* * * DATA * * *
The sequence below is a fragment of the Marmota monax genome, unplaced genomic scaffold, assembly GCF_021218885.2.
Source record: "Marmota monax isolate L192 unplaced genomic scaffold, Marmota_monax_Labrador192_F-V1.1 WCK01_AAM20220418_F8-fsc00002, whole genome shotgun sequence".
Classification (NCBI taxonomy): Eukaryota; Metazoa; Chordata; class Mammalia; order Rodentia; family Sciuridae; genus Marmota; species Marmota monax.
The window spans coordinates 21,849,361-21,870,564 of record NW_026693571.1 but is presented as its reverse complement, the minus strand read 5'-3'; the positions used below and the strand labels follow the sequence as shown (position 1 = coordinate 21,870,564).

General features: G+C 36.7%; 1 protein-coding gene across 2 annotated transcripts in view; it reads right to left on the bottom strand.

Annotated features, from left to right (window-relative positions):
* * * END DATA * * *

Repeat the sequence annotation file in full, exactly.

The sequence below is a fragment of the Marmota monax genome, unplaced genomic scaffold, assembly GCF_021218885.2.
Source record: "Marmota monax isolate L192 unplaced genomic scaffold, Marmota_monax_Labrador192_F-V1.1 WCK01_AAM20220418_F8-fsc00002, whole genome shotgun sequence".
Classification (NCBI taxonomy): Eukaryota; Metazoa; Chordata; class Mammalia; order Rodentia; family Sciuridae; genus Marmota; species Marmota monax.
The window spans coordinates 21,849,361-21,870,564 of record NW_026693571.1 but is presented as its reverse complement, the minus strand read 5'-3'; the positions used below and the strand labels follow the sequence as shown (position 1 = coordinate 21,870,564).

General features: G+C 36.7%; 1 protein-coding gene across 2 annotated transcripts in view; it reads right to left on the bottom strand.

Annotated features, from left to right (window-relative positions):